Neutrophil extracellular traps exhibit antibacterial activity against Burkholderia pseudomallei and are influenced by bacterial and host factors.


Riyapa, D; Buddhisa, S; Korbsrisate, S; Cuccui, J; Wren, BW; Stevens, MP; Ato, M; Lertmemongkolchai, G; (2012) Neutrophil extracellular traps exhibit antibacterial activity against Burkholderia pseudomallei and are influenced by bacterial and host factors. Infection and immunity, 80 (11). pp. 3921-9. ISSN 0019-9567 DOI: https://doi.org/10.1128/IAI.00806-12

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Abstract

: Burkholderia pseudomallei is the causative pathogen of melioidosis, of which a major predisposing factor is diabetes mellitus. Polymorphonuclear neutrophils (PMNs) kill microbes extracellularly by the release of neutrophil extracellular traps (NETs). PMNs play a key role in the control of melioidosis, but the involvement of NETs in killing of B. pseudomallei remains obscure. Here, we showed that bactericidal NETs were released from human PMNs in response to B. pseudomallei in a dose- and time-dependent manner. B. pseudomallei-induced NET formation required NADPH oxidase activation but not phosphatidylinositol-3 kinase, mitogen-activated protein kinases, or Src family kinase signaling pathways. B. pseudomallei mutants defective in the virulence-associated Bsa type III protein secretion system (T3SS) or capsular polysaccharide I (CPS-I) induced elevated levels of NETs. NET induction by such mutants was associated with increased bacterial killing, phagocytosis, and oxidative burst by PMNs. Taken together the data imply that T3SS and the capsule may play a role in evading the induction of NETs. Importantly, PMNs from diabetic subjects released NETs at a lower level than PMNs from healthy subjects. Modulation of NET formation may therefore be associated with the pathogenesis and control of melioidosis.<br/>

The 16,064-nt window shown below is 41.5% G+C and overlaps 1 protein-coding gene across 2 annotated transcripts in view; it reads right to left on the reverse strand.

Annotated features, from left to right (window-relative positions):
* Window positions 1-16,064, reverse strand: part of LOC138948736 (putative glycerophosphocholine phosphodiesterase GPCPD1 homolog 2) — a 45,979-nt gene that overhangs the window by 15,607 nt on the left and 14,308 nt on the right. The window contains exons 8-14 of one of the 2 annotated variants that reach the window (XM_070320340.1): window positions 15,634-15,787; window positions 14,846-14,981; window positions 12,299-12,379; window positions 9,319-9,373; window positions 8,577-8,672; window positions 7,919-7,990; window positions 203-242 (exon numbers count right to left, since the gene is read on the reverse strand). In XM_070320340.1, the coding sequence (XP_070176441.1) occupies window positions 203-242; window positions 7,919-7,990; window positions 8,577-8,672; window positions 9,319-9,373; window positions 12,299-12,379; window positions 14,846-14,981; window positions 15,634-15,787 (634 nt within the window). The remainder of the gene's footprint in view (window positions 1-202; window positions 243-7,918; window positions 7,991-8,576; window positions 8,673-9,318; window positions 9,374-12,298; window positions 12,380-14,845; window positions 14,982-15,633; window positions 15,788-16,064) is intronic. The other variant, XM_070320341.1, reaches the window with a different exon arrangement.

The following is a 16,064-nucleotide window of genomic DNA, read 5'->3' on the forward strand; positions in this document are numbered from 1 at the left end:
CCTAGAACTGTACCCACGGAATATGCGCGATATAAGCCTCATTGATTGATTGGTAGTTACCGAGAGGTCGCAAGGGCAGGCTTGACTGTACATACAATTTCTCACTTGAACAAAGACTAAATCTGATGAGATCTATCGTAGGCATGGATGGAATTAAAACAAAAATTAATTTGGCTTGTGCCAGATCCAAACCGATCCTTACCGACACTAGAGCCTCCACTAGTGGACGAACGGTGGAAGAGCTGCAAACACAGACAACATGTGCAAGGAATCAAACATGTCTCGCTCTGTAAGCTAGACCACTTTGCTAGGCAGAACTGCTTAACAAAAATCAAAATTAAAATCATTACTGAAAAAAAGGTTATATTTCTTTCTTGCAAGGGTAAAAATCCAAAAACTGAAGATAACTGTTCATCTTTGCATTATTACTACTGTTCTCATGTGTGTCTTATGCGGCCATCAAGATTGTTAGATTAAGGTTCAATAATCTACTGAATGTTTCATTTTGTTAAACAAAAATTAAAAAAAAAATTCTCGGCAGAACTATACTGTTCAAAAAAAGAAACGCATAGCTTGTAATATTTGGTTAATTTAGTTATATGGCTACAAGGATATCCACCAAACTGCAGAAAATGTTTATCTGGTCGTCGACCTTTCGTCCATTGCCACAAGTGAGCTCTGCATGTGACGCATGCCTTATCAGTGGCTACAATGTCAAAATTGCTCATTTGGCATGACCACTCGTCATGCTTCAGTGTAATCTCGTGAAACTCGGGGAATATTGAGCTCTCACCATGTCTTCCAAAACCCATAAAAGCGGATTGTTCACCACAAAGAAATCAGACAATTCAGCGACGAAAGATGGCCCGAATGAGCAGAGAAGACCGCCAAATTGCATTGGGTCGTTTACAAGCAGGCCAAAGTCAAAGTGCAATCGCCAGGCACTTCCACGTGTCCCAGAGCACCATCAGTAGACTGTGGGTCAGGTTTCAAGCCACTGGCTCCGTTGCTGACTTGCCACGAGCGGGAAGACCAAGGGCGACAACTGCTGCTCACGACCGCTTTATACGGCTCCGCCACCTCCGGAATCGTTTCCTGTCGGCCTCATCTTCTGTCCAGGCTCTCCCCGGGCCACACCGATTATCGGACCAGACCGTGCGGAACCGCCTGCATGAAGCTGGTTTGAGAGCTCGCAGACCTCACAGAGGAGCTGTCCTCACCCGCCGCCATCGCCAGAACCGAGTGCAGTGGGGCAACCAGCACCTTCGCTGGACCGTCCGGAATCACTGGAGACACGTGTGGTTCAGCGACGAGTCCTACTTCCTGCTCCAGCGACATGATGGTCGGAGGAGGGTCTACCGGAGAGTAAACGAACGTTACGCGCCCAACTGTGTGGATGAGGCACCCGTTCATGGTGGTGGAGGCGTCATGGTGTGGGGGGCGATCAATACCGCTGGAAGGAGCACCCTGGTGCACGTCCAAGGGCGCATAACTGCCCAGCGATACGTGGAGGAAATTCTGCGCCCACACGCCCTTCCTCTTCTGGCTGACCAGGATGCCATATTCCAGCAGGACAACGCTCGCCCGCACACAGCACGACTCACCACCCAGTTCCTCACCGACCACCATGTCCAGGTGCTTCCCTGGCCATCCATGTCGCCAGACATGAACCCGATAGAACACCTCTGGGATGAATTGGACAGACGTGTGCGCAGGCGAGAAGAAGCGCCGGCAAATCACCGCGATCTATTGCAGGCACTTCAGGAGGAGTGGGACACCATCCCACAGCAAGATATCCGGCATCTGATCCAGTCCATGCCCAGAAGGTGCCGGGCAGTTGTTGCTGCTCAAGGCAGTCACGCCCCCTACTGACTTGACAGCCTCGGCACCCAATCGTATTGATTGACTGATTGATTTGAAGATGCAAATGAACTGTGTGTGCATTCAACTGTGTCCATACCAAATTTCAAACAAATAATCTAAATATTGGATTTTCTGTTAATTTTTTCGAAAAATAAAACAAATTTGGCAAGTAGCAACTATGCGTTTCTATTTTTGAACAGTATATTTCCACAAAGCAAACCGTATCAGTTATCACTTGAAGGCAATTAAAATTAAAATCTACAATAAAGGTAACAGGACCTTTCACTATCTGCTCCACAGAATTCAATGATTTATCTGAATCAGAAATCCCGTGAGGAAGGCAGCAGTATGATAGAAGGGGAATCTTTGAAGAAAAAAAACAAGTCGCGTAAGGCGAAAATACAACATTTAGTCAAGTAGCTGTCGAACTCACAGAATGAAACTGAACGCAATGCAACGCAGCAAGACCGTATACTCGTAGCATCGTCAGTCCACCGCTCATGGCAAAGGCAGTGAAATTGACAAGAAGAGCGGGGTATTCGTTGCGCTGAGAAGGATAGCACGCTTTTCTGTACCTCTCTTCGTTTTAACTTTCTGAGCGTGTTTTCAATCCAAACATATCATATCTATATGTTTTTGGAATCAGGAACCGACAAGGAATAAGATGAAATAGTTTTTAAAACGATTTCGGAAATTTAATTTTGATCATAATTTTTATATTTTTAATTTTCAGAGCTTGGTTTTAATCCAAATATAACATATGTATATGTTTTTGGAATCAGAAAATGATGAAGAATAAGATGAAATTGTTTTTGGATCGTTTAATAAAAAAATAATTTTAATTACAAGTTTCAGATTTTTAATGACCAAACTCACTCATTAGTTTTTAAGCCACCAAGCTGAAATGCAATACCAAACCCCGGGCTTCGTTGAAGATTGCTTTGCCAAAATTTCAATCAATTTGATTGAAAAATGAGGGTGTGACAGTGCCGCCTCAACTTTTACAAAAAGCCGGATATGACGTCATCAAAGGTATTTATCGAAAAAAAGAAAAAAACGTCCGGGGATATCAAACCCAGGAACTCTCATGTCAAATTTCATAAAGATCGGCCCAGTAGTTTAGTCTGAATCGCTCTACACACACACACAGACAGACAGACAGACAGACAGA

Item Type: Article
Faculty and Department: Faculty of Infectious and Tropical Diseases > Dept of Pathogen Molecular Biology
Faculty of Infectious and Tropical Diseases > Dept of Immunology and Infection
PubMed ID: 22927051
Web of Science ID: 309971600020
URI: http://researchonline.lshtm.ac.uk/id/eprint/230673

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